The Holy See has appointed 45 persons as Experts and Observers for the forthcoming Thirteenth Ordinary General Assembly of the Synod of Bishops, 7 to 28 October on the theme: “The new evangelization for the transmission of the Christian faith.”

While they are not the full members of the Synod of Bishops (they’re not bishops) these people do have an essential role in that they will contribute to the conversation and will help to frame the outcome. Noteworthy are the number of women invited: 10 experts and 19 observers.

There will be seven US bishops and ten other Americans at the Synod.

The is the list of non-bishops from the Americas which ought to be noted (more noted here):

Sr. Sara Butler M.S.B.T., professor, St. Mary of the Lake University, Mundelein, and member of the International Theological Commission

Sr. Paula Jean Miller F.S.E., professor, Department of Theology of the University of St. Thomas, Houston

Sr. Mary Lou Wirtz F.C.J.M., president of the International Union of Superiors General

Marylee J. Meehan, president of the International Catholic Committee of Nurses and Medico-Social Assistants

Fr. Jeremy Driscoll O.S.B., professor, Theological Faculty of Rome’s St. Anselm Pontifical Athenaeum, and professor, Mount Angel Seminary, St. Benedict, OR

Edward Peters, professor, Sacred Heart Major Seminary, Detroit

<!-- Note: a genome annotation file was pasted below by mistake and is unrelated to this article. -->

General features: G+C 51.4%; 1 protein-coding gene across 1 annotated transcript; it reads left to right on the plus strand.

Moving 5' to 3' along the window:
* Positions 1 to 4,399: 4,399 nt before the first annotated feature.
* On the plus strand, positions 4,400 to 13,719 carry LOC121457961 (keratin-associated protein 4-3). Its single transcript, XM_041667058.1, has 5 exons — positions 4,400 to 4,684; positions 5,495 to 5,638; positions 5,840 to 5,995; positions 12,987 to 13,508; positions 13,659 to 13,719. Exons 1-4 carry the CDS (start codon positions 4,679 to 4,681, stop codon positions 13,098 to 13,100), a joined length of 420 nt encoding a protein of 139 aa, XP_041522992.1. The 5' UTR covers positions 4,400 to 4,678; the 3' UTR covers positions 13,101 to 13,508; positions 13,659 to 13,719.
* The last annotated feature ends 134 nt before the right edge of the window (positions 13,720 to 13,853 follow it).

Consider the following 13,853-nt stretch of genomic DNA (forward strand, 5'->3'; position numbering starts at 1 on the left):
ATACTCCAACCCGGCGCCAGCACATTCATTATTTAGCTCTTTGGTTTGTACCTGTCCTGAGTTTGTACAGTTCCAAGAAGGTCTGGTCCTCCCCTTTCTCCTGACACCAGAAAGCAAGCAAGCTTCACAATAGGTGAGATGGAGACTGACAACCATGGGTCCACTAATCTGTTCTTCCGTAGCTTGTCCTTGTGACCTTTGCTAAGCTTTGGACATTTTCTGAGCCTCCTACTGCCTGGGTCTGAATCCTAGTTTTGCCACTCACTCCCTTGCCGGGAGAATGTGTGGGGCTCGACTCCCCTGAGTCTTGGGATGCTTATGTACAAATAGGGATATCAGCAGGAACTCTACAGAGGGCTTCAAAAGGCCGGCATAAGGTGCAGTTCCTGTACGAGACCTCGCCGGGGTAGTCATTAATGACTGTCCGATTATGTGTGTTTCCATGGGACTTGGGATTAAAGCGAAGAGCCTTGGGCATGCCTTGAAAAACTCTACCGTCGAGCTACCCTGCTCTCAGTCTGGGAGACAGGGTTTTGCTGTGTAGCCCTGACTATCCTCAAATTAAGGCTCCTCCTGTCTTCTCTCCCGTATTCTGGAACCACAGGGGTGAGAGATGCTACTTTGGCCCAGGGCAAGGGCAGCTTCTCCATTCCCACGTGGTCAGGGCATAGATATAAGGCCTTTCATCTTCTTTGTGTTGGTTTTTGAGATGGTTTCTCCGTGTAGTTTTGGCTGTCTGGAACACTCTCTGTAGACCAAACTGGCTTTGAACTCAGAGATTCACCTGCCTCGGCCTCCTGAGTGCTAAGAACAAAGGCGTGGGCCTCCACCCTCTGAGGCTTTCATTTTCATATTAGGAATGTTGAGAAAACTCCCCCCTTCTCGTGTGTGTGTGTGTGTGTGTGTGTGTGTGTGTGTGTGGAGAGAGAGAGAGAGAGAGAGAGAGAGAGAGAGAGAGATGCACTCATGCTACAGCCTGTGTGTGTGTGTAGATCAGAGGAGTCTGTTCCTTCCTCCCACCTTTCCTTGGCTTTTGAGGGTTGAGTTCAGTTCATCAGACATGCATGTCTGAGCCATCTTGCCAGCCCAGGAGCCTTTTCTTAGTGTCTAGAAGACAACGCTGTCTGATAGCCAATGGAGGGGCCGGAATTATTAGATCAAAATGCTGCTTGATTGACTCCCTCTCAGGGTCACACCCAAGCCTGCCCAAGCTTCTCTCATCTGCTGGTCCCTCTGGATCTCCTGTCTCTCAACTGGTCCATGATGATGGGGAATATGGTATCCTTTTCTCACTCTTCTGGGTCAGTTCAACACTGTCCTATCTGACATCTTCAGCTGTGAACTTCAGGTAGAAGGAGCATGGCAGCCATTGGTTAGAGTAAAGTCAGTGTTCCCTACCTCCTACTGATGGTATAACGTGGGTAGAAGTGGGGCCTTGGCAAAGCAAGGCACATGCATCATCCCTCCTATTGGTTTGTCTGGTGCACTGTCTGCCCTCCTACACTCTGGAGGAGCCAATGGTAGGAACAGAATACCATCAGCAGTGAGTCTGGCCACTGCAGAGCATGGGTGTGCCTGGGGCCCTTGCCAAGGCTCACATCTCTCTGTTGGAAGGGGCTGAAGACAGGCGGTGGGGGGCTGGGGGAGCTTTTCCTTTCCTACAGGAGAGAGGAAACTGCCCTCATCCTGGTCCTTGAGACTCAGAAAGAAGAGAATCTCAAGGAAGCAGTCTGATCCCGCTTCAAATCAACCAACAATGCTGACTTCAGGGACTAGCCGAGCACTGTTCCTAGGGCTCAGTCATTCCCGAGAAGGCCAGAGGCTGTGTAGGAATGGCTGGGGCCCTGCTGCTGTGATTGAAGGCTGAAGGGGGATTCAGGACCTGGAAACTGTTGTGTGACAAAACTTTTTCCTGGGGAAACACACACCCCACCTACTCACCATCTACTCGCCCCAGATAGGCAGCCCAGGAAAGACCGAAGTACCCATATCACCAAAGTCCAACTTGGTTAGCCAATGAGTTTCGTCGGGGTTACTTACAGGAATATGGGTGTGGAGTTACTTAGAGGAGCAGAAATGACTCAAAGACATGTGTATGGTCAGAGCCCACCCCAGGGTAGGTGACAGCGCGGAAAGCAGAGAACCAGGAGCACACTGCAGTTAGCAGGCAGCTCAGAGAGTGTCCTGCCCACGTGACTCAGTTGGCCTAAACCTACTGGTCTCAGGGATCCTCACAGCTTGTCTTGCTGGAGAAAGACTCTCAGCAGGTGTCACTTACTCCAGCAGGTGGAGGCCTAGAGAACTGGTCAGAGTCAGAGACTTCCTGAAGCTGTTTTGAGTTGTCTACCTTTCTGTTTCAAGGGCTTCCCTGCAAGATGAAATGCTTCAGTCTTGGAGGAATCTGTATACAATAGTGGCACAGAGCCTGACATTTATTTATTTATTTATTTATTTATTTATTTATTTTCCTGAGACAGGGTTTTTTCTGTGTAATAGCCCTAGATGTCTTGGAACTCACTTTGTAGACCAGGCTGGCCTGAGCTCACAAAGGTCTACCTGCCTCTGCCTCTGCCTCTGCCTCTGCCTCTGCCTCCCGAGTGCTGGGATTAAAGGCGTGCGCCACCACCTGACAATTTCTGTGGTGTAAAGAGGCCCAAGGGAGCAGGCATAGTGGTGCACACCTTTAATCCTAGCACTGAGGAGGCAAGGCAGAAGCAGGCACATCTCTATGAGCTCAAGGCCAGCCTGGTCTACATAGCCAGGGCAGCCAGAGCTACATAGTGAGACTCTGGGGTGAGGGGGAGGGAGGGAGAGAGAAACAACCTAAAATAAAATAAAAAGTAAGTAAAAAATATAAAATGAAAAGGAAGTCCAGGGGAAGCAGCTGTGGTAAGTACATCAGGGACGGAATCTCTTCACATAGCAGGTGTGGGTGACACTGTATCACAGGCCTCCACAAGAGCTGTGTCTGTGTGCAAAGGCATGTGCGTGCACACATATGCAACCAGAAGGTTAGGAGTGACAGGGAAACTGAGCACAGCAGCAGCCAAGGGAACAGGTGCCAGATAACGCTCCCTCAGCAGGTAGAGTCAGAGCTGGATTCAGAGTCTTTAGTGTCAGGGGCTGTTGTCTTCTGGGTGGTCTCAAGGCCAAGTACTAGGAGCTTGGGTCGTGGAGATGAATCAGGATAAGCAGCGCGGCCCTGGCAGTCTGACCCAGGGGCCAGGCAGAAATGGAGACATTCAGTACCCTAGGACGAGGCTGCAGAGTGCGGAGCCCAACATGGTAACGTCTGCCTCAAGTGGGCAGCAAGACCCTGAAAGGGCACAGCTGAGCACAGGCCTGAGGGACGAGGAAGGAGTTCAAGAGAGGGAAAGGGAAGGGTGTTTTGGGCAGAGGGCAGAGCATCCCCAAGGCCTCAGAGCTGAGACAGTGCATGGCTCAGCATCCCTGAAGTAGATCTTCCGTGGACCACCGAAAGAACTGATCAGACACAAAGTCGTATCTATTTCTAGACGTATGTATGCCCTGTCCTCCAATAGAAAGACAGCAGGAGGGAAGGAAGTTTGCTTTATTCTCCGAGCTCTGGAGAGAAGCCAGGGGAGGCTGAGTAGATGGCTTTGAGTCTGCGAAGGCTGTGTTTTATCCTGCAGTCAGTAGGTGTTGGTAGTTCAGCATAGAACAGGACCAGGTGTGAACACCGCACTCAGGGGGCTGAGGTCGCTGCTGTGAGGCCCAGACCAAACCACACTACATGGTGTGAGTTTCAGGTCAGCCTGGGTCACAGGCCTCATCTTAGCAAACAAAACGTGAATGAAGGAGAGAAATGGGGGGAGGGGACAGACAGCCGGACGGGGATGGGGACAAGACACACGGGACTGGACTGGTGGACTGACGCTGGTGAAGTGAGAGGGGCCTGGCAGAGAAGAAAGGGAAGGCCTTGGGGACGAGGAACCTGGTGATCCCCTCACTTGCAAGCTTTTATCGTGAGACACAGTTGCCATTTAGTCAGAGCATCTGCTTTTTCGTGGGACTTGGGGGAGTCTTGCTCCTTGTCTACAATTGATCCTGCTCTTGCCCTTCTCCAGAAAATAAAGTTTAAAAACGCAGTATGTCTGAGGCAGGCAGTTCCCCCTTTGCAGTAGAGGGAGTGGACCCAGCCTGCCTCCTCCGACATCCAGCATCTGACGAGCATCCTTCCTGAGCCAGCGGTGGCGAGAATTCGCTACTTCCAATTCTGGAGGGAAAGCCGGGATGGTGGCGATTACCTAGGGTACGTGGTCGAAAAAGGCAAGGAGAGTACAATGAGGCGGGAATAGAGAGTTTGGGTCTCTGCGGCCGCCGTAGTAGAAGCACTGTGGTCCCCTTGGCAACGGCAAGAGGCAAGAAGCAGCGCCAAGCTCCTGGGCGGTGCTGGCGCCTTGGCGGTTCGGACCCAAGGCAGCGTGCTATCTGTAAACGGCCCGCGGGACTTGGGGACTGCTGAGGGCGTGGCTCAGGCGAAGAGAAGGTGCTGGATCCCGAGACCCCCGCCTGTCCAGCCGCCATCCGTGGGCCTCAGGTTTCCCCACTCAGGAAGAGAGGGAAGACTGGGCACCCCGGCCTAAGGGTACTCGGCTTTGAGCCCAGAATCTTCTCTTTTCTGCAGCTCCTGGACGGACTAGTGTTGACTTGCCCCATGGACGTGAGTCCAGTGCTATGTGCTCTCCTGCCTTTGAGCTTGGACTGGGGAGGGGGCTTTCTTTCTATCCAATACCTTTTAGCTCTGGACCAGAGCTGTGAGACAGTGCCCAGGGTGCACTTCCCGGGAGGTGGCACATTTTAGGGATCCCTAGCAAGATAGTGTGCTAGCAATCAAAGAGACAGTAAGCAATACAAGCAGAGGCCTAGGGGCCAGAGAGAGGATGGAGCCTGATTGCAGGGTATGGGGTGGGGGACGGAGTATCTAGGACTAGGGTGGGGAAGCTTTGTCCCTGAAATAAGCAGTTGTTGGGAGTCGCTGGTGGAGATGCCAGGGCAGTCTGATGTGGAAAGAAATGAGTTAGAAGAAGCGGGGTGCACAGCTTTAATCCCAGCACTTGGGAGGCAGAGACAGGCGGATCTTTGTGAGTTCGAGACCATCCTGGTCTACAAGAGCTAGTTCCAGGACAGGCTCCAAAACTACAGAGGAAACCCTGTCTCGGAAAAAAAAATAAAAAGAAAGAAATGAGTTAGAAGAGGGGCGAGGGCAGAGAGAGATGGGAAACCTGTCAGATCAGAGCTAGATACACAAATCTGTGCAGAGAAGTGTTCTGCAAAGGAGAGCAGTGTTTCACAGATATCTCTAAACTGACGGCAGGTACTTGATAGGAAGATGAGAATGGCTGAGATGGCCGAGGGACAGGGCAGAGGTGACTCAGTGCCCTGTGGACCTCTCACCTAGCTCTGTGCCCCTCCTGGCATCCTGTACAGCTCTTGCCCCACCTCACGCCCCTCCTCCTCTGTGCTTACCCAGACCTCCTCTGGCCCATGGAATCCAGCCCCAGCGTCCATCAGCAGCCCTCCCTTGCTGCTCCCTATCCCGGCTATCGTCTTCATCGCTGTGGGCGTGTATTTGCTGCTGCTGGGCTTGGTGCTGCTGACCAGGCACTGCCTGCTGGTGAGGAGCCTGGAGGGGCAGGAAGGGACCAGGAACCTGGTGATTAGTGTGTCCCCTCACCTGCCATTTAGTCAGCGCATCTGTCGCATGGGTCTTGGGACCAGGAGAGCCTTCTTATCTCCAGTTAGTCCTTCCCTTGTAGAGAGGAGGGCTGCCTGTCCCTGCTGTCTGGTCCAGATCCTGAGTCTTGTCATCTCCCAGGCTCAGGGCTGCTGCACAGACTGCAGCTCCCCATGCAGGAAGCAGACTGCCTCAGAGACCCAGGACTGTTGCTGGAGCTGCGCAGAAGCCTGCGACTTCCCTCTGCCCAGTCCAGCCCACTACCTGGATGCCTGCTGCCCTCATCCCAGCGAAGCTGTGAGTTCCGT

Ralph Martin, director of graduate theological programs in the new evangelization at the Sacred Heart Seminary, Detroit

Carl Albert Anderson, supreme knight of the Knights of Columbus

Curtis A. Martin, founder and president of the Fellowship of Catholic University Students – Focus Missionaries

Peter Murphy, executive director of the Secretariat fo Evangelization and Catechesis, US Conference of Catholic Bishops.

Consultors for the Pontifical Council for Promoting New Evangelization named by Pope today

Today, Pope Benedict XVI appointed as consultors of the Pontifical Council for Promoting New Evangelization the following:

  • Fr. Francois-Xavier Dumortier, S.J., rector of the Pontifical Gregorian University;
  • Fr. Pierangelo Sequeri, vice rector and professor of Fundamental Theology at the Theological Faculty of Northern Italy and lecturer in Aesthetics of the Holy at the Academy of Fine Arts in  Brera, Milan;
  • Sr. Sara Butler, M.S.B.T., professor of dogmatic theology at Mundelein Seminary;
  • Sr. Mary Lou Wirtz, F.C.J.M., general superior of the Daughters of the Sacred Hearts of Jesus and Mary and president of the Union of Superior Generals (UISG);
  • Dr. Chiara Amirante, founder and president of the New Horizons Association of the diocese of Anagni-Alatri, Italy;
  • Mr. Kiko Arguello, a co-initiator of the Neo-Catechumenal Way;